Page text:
Apple may be planning to proactively head off lawsuits and assuage customer outrage. MacRumors has heard from a retail source that certain Apple Stores have received the go ahead from Apple to replace third-party screens and other third-party components to resolve the error 53 issue. The standard out-of-warranty fee is charged for the repairs and the replacement of non-genuine parts with Apple parts is limited to those affected by the error.

It is not yet clear if all Apple Stores have been authorized to repair error 53 iPhones as Apple’s only official statement is that it’s a security measure required to prevent fraudulent Touch ID sensors from being installed.

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Pebble Update Introduces Custom Messages, Health Improvements

Pebble today announced multiple updates for its line of Pebble smart watches, introducing new messaging options and new health features for Pebble owners.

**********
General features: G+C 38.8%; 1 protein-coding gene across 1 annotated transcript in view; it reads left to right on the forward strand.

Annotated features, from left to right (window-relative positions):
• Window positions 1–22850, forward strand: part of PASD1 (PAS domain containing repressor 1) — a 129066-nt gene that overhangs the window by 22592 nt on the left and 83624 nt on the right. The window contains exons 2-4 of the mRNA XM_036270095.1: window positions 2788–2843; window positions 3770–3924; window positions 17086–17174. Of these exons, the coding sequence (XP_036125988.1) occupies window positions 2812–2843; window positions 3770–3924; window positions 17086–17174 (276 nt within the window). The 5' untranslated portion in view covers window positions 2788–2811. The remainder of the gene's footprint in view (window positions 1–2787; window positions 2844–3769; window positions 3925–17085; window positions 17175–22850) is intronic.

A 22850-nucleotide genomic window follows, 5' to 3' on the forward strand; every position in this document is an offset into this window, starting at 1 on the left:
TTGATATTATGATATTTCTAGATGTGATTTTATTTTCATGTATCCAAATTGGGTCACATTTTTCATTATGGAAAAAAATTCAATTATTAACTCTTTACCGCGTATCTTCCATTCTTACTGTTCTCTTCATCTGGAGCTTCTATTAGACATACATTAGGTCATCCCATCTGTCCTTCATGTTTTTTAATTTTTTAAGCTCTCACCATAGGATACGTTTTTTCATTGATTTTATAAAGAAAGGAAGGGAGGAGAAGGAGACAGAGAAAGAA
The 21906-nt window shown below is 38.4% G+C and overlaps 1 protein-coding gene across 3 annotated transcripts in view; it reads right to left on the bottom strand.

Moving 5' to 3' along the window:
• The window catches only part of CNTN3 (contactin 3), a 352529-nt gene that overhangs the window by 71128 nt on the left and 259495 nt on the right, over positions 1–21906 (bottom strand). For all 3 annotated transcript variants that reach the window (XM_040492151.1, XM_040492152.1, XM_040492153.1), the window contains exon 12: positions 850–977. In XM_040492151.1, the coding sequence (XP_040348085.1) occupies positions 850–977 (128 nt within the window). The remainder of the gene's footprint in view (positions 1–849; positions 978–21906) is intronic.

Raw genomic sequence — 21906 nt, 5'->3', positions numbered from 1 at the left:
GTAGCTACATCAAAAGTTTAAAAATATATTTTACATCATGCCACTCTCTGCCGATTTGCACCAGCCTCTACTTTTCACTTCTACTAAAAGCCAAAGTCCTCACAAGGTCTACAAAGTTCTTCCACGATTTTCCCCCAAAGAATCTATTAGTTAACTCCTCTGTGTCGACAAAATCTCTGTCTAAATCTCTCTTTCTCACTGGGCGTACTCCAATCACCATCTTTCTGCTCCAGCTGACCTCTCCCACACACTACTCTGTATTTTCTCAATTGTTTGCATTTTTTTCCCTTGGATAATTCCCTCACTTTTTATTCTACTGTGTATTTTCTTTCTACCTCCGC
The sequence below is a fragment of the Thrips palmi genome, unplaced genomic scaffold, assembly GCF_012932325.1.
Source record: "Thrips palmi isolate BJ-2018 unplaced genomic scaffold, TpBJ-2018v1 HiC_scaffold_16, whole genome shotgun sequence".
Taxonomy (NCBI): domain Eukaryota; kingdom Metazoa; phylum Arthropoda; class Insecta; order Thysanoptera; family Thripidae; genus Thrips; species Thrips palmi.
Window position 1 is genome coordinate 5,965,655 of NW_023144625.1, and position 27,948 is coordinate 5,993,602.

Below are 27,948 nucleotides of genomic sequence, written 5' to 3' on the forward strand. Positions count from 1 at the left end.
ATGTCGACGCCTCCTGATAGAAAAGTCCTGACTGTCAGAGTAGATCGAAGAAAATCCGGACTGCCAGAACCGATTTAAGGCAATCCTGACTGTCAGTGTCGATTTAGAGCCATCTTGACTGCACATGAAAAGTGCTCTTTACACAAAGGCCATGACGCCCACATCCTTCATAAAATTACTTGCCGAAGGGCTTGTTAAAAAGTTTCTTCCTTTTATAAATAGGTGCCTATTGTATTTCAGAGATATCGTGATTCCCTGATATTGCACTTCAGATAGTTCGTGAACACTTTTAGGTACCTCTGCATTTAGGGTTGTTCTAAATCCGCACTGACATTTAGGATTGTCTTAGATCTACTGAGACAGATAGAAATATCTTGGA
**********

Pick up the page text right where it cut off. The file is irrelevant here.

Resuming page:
Pebble owners who use iOS devices are now able to reply to incoming text messages with custom messages instead of the standard canned responses. Custom text replies are available to all iOS users who have text replies enabled from a compatible carrier.

Pebble Health, the fitness tracking app Pebble introduced in December for Pebble Time watches, has a new API that lets Pebble Health stats be added to apps and watch faces. The health tracking feature is also more accurate and is able to show distance in kilometers or miles.